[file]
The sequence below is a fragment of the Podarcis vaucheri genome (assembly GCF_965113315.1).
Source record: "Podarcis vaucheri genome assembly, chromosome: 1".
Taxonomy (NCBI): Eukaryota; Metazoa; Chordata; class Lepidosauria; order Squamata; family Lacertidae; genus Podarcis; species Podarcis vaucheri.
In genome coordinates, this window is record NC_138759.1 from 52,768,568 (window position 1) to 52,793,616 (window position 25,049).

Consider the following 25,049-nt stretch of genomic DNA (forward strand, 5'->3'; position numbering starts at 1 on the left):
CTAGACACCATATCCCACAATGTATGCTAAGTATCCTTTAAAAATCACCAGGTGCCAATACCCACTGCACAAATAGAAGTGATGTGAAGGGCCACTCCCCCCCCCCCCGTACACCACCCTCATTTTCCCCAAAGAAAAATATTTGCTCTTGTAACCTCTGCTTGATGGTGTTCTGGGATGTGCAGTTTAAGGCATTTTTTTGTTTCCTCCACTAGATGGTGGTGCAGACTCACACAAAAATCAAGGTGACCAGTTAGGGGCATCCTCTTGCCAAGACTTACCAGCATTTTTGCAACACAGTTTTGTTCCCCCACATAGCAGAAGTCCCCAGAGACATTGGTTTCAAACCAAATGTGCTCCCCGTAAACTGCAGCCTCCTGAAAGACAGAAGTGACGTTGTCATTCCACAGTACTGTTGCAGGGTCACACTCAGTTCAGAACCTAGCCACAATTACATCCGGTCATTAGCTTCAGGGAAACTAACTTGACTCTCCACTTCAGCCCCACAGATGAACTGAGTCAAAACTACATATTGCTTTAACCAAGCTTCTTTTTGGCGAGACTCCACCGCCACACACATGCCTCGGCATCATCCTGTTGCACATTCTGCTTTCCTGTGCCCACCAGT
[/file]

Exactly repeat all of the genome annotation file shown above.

The sequence below is a fragment of the Podarcis vaucheri genome (assembly GCF_965113315.1).
Source record: "Podarcis vaucheri genome assembly, chromosome: 1".
Taxonomy (NCBI): Eukaryota; Metazoa; Chordata; class Lepidosauria; order Squamata; family Lacertidae; genus Podarcis; species Podarcis vaucheri.
In genome coordinates, this window is record NC_138759.1 from 52,768,568 (window position 1) to 52,793,616 (window position 25,049).

Consider the following 25,049-nt stretch of genomic DNA (forward strand, 5'->3'; position numbering starts at 1 on the left):
CTAGACACCATATCCCACAATGTATGCTAAGTATCCTTTAAAAATCACCAGGTGCCAATACCCACTGCACAAATAGAAGTGATGTGAAGGGCCACTCCCCCCCCCCCCGTACACCACCCTCATTTTCCCCAAAGAAAAATATTTGCTCTTGTAACCTCTGCTTGATGGTGTTCTGGGATGTGCAGTTTAAGGCATTTTTTTGTTTCCTCCACTAGATGGTGGTGCAGACTCACACAAAAATCAAGGTGACCAGTTAGGGGCATCCTCTTGCCAAGACTTACCAGCATTTTTGCAACACAGTTTTGTTCCCCCACATAGCAGAAGTCCCCAGAGACATTGGTTTCAAACCAAATGTGCTCCCCGTAAACTGCAGCCTCCTGAAAGACAGAAGTGACGTTGTCATTCCACAGTACTGTTGCAGGGTCACACTCAGTTCAGAACCTAGCCACAATTACATCCGGTCATTAGCTTCAGGGAAACTAACTTGACTCTCCACTTCAGCCCCACAGATGAACTGAGTCAAAACTACATATTGCTTTAACCAAGCTTCTTTTTGGCGAGACTCCACCGCCACACACATGCCTCGGCATCATCCTGTTGCACATTCTGCTTTCCTGTGCCCACCAGT